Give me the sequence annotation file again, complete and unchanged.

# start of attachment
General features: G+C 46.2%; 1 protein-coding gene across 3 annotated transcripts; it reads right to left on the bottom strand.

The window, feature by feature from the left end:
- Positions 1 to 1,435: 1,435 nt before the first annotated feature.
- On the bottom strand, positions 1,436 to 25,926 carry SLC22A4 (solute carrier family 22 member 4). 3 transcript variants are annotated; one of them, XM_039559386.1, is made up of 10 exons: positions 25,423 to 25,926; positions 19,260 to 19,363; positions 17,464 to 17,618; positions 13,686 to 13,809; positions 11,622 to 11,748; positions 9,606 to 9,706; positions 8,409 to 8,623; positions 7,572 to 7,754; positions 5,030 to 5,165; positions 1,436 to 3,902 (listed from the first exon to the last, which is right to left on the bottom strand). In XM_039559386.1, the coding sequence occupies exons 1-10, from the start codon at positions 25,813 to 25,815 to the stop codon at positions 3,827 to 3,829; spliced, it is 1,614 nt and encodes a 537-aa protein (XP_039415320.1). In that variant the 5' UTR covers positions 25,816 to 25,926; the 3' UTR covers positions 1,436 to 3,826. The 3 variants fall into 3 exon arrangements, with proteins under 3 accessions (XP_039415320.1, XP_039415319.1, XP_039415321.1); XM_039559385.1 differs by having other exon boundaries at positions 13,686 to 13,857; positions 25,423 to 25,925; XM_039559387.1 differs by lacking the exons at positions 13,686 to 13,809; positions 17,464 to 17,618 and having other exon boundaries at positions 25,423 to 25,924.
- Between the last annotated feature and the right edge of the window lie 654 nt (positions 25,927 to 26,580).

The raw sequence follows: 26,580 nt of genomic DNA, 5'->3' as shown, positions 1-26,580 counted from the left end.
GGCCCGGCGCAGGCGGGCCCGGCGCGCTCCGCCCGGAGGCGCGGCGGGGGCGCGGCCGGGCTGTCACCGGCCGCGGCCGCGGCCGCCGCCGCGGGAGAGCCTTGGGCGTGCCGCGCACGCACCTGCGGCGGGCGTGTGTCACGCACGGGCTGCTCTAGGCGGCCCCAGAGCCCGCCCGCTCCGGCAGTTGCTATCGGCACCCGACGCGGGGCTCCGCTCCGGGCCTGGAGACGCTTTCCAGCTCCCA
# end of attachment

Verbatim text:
General features: G+C 46.2%; 1 protein-coding gene across 3 annotated transcripts; it reads right to left on the bottom strand.

The window, feature by feature from the left end:
- Positions 1 to 1,435: 1,435 nt before the first annotated feature.
- On the bottom strand, positions 1,436 to 25,926 carry SLC22A4 (solute carrier family 22 member 4). 3 transcript variants are annotated; one of them, XM_039559386.1, is made up of 10 exons: positions 25,423 to 25,926; positions 19,260 to 19,363; positions 17,464 to 17,618; positions 13,686 to 13,809; positions 11,622 to 11,748; positions 9,606 to 9,706; positions 8,409 to 8,623; positions 7,572 to 7,754; positions 5,030 to 5,165; positions 1,436 to 3,902 (listed from the first exon to the last, which is right to left on the bottom strand). In XM_039559386.1, the coding sequence occupies exons 1-10, from the start codon at positions 25,813 to 25,815 to the stop codon at positions 3,827 to 3,829; spliced, it is 1,614 nt and encodes a 537-aa protein (XP_039415320.1). In that variant the 5' UTR covers positions 25,816 to 25,926; the 3' UTR covers positions 1,436 to 3,826. The 3 variants fall into 3 exon arrangements, with proteins under 3 accessions (XP_039415320.1, XP_039415319.1, XP_039415321.1); XM_039559385.1 differs by having other exon boundaries at positions 13,686 to 13,857; positions 25,423 to 25,925; XM_039559387.1 differs by lacking the exons at positions 13,686 to 13,809; positions 17,464 to 17,618 and having other exon boundaries at positions 25,423 to 25,924.
- Between the last annotated feature and the right edge of the window lie 654 nt (positions 25,927 to 26,580).

The raw sequence follows: 26,580 nt of genomic DNA, 5'->3' as shown, positions 1-26,580 counted from the left end.
GGCCCGGCGCAGGCGGGCCCGGCGCGCTCCGCCCGGAGGCGCGGCGGGGGCGCGGCCGGGCTGTCACCGGCCGCGGCCGCGGCCGCCGCCGCGGGAGAGCCTTGGGCGTGCCGCGCACGCACCTGCGGCGGGCGTGTGTCACGCACGGGCTGCTCTAGGCGGCCCCAGAGCCCGCCCGCTCCGGCAGTTGCTATCGGCACCCGACGCGGGGCTCCGCTCCGGGCCTGGAGACGCTTTCCAGCTCCCA